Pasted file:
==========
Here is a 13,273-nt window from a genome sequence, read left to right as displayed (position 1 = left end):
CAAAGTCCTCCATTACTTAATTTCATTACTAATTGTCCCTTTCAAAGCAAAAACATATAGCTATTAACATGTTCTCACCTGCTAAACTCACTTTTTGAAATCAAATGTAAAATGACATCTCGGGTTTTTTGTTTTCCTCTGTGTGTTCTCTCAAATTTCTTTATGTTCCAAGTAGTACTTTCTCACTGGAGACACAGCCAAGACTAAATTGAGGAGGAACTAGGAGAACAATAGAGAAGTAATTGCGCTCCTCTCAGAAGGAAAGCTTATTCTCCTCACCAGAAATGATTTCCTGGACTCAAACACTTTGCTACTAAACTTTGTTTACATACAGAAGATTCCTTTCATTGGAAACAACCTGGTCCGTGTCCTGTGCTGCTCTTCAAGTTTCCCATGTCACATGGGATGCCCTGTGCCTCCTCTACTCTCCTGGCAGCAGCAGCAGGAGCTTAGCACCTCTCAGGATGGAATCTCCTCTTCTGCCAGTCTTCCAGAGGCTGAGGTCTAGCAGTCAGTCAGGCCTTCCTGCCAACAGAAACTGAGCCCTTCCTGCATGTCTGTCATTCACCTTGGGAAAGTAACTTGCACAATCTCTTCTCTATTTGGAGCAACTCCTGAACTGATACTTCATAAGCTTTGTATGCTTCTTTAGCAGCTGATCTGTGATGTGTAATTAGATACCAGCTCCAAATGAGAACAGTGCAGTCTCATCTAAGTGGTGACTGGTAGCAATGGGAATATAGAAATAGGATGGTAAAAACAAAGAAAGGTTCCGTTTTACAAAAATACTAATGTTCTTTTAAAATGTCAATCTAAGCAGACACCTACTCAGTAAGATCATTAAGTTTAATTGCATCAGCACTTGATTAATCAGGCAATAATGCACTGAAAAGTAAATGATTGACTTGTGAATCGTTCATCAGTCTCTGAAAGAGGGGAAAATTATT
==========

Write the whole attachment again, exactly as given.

Here is a 13,273-nt window from a genome sequence, read left to right as displayed (position 1 = left end):
CAAAGTCCTCCATTACTTAATTTCATTACTAATTGTCCCTTTCAAAGCAAAAACATATAGCTATTAACATGTTCTCACCTGCTAAACTCACTTTTTGAAATCAAATGTAAAATGACATCTCGGGTTTTTTGTTTTCCTCTGTGTGTTCTCTCAAATTTCTTTATGTTCCAAGTAGTACTTTCTCACTGGAGACACAGCCAAGACTAAATTGAGGAGGAACTAGGAGAACAATAGAGAAGTAATTGCGCTCCTCTCAGAAGGAAAGCTTATTCTCCTCACCAGAAATGATTTCCTGGACTCAAACACTTTGCTACTAAACTTTGTTTACATACAGAAGATTCCTTTCATTGGAAACAACCTGGTCCGTGTCCTGTGCTGCTCTTCAAGTTTCCCATGTCACATGGGATGCCCTGTGCCTCCTCTACTCTCCTGGCAGCAGCAGCAGGAGCTTAGCACCTCTCAGGATGGAATCTCCTCTTCTGCCAGTCTTCCAGAGGCTGAGGTCTAGCAGTCAGTCAGGCCTTCCTGCCAACAGAAACTGAGCCCTTCCTGCATGTCTGTCATTCACCTTGGGAAAGTAACTTGCACAATCTCTTCTCTATTTGGAGCAACTCCTGAACTGATACTTCATAAGCTTTGTATGCTTCTTTAGCAGCTGATCTGTGATGTGTAATTAGATACCAGCTCCAAATGAGAACAGTGCAGTCTCATCTAAGTGGTGACTGGTAGCAATGGGAATATAGAAATAGGATGGTAAAAACAAAGAAAGGTTCCGTTTTACAAAAATACTAATGTTCTTTTAAAATGTCAATCTAAGCAGACACCTACTCAGTAAGATCATTAAGTTTAATTGCATCAGCACTTGATTAATCAGGCAATAATGCACTGAAAAGTAAATGATTGACTTGTGAATCGTTCATCAGTCTCTGAAAGAGGGGAAAATTATT